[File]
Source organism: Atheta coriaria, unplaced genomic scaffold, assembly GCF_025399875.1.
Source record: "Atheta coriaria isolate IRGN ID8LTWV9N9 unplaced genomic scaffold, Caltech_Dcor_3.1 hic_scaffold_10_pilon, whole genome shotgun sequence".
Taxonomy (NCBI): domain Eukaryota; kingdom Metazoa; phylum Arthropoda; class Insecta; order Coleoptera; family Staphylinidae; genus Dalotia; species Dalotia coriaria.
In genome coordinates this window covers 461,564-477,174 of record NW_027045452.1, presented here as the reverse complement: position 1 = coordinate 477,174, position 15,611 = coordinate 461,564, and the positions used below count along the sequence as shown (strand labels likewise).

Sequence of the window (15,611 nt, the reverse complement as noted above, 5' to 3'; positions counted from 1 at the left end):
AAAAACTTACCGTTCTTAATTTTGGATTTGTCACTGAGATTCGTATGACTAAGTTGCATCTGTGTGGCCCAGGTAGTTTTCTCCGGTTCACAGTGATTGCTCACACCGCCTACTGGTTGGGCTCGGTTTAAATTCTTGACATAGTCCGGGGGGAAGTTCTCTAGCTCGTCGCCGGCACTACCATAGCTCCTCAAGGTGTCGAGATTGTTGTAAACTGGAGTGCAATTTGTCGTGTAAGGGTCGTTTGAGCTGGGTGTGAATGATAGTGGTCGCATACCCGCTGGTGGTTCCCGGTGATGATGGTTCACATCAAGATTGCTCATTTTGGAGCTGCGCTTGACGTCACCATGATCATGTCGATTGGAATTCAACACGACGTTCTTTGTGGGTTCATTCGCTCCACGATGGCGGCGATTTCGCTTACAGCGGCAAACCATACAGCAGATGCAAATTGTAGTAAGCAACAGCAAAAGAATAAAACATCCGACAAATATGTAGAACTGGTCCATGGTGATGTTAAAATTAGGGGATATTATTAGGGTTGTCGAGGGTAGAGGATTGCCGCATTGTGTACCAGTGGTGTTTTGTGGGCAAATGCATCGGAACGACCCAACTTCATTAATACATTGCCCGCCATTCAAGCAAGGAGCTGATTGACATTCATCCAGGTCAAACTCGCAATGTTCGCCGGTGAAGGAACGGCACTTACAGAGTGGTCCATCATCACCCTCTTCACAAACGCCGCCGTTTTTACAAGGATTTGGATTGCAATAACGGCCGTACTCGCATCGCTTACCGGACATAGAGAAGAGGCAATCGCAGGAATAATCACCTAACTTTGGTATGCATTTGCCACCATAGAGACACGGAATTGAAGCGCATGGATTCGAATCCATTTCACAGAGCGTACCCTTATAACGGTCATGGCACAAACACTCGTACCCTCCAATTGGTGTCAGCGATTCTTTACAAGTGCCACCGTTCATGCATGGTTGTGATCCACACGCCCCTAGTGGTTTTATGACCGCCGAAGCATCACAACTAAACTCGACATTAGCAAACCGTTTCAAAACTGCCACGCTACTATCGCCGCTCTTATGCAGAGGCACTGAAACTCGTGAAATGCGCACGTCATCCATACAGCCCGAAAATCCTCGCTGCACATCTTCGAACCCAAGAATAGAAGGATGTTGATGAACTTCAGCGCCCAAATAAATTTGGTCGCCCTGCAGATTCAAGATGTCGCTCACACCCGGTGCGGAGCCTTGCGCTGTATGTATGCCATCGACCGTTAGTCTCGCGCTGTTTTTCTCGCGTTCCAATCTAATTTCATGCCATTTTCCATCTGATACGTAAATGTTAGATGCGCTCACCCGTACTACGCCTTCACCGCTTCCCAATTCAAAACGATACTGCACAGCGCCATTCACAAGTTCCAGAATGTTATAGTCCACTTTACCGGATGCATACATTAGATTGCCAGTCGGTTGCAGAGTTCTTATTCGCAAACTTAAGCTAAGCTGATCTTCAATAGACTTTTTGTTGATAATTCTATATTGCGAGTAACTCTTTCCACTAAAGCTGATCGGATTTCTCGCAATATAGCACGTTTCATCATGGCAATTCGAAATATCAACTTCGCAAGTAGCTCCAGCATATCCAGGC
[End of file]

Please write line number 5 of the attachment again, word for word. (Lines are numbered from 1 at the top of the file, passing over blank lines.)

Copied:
Sequence of the window (15,611 nt, the reverse complement as noted above, 5' to 3'; positions counted from 1 at the left end):